Doctors Find Brain Damage in Children With Mystery Syndrome Connected to Covid-19

Doctors Find Brain Damage in Children With Mystery Syndrome Connected to Covid-19

Doctors Find Brain Damage in Children With Mystery Syndrome Connected to Covid-19 1200 675 PPE Gears Vietnam

Illustration for article titled Doctors Find Brain Damage in Children With Mystery Syndrome Connected to Covid-19

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New research this week describes some of the harrowing and possibly long-term neurological complications that can happen in children who develop a mysterious condition linked to covid-19. They can suffer everything from headaches to muscle weakness, along with visible signs of damage to the brain.

The study, published in JAMA Neurology on Wednesday, looks at the cases of children with the mystery condition, now commonly known as multisystem inflammatory syndrome in children, or MIS-C.

MIS-C is a rare but potentially life-threatening occurrence that arises during or soon after infection with the coronavirus that causes covid-19. Its symptoms can affect the whole body, including fever, skin rashes, breathing problems, and a sudden drop in blood pressure (shock) that can deprive organs of oxygen and lead to death. The syndrome is likely the result of a flawed immune response to the virus, rather than symptoms caused directly by the infection.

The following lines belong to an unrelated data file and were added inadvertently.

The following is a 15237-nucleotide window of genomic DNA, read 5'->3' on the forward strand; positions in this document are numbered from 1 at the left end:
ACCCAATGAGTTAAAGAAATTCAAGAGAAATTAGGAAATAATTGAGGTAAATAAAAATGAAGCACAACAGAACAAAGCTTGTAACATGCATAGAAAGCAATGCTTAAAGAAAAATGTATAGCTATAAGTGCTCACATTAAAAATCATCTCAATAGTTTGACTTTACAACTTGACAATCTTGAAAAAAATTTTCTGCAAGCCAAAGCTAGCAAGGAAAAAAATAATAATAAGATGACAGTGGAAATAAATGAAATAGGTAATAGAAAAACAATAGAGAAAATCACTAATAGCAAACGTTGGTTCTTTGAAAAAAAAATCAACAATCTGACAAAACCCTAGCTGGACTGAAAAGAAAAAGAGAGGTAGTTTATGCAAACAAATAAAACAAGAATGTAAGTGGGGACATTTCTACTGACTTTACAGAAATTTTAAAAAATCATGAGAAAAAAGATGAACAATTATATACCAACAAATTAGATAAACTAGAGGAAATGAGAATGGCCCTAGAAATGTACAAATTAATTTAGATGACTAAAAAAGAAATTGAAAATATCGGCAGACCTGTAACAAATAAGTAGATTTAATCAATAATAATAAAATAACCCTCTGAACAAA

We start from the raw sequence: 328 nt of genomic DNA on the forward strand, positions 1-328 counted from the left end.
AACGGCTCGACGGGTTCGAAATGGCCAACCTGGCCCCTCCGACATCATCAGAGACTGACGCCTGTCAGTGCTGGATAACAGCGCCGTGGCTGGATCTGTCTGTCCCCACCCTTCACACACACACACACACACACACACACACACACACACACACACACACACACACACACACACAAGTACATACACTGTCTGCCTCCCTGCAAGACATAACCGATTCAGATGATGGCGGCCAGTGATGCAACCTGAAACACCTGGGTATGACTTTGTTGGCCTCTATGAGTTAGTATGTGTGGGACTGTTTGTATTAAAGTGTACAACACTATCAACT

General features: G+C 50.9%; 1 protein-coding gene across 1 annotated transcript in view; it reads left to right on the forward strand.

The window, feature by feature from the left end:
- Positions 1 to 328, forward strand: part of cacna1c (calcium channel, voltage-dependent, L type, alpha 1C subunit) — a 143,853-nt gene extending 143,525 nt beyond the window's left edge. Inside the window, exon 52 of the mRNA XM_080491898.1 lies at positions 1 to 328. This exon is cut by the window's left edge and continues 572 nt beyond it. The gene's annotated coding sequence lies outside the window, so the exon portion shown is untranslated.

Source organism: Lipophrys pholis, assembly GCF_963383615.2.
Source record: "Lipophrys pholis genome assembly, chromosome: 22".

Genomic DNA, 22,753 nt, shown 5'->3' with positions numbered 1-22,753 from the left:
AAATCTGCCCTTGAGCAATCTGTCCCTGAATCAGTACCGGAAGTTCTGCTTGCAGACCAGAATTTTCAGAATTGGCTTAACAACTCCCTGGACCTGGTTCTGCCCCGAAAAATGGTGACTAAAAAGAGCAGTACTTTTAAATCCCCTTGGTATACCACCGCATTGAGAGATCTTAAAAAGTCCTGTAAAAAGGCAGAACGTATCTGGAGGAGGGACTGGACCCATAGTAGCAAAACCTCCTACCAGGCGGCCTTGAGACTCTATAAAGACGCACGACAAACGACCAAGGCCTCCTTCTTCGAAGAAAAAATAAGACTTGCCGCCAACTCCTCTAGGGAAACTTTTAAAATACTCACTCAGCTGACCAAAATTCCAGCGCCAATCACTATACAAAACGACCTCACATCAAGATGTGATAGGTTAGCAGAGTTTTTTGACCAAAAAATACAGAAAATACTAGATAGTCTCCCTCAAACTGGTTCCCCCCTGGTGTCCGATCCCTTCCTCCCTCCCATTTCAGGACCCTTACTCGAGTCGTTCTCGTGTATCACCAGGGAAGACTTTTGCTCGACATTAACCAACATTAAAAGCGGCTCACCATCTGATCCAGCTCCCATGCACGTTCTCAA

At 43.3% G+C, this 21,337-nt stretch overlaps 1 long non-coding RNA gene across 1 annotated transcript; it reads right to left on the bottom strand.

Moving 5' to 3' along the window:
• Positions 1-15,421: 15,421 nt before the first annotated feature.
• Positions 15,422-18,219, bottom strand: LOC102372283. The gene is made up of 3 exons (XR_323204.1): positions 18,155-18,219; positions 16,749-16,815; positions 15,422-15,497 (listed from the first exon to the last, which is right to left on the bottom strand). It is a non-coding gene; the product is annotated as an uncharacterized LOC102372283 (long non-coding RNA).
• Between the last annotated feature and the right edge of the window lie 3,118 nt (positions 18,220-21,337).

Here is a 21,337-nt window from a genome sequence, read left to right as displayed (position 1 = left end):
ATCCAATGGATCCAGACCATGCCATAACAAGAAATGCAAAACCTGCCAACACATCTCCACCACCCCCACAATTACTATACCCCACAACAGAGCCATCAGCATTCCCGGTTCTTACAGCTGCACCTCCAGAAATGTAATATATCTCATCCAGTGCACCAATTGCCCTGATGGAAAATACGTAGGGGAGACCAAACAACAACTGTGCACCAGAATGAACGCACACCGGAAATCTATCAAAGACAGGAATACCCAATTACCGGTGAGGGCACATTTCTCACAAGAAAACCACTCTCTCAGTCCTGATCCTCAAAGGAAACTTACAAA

In this study, the researchers identified 27 children suffering from symptoms consistent with MIS-C. Of these, four also had neurological symptoms. They included headaches, neck stiffness, sensitivity to light, and trouble speaking, swallowing, and walking. Those four children also experienced muscle weakness and two had reduced reflexes. In tests, there was evidence of damage to the brain’s corpus callosum, the region that helps the two sides of the brain communicate with one another. Interestingly, none of the children reported respiratory symptoms, despite all testing positive for the coronavirus or having antibodies to it.

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“Children with covid-19 may present with new neurological symptoms involving both the central and peripheral nervous system,” the authors wrote. They also cautioned that doctors should consider the possibility of covid-19 in children with neurological symptoms and damage to the splenium of the corpus callosum (the thickest part of the brain structure), even if they don’t have typical respiratory symptoms.

Most children who contract the coronavirus do not develop serious symptoms and are less likely to have the sort of flu-like symptoms seen in adults. MIS-C is considered to be rare and treatable through existing anti-inflammatory drugs, especially if caught early. But right now, we have no real sense of how often it happens, why some children develop it, or how to prevent it. It’s not just children who have to worry about neurological problems connected to covid-19, either; some adults have also had similar complications during or post-infection. How many survivors will have to live with lingering neurological or other health problems is an unanswered question.

In the study, all four children needed intensive care after developing shock and were placed on mechanical ventilation. While two of the children recovered fully, two still needed the assistance of a wheelchair due to lower limb weakness at the time the study ended.

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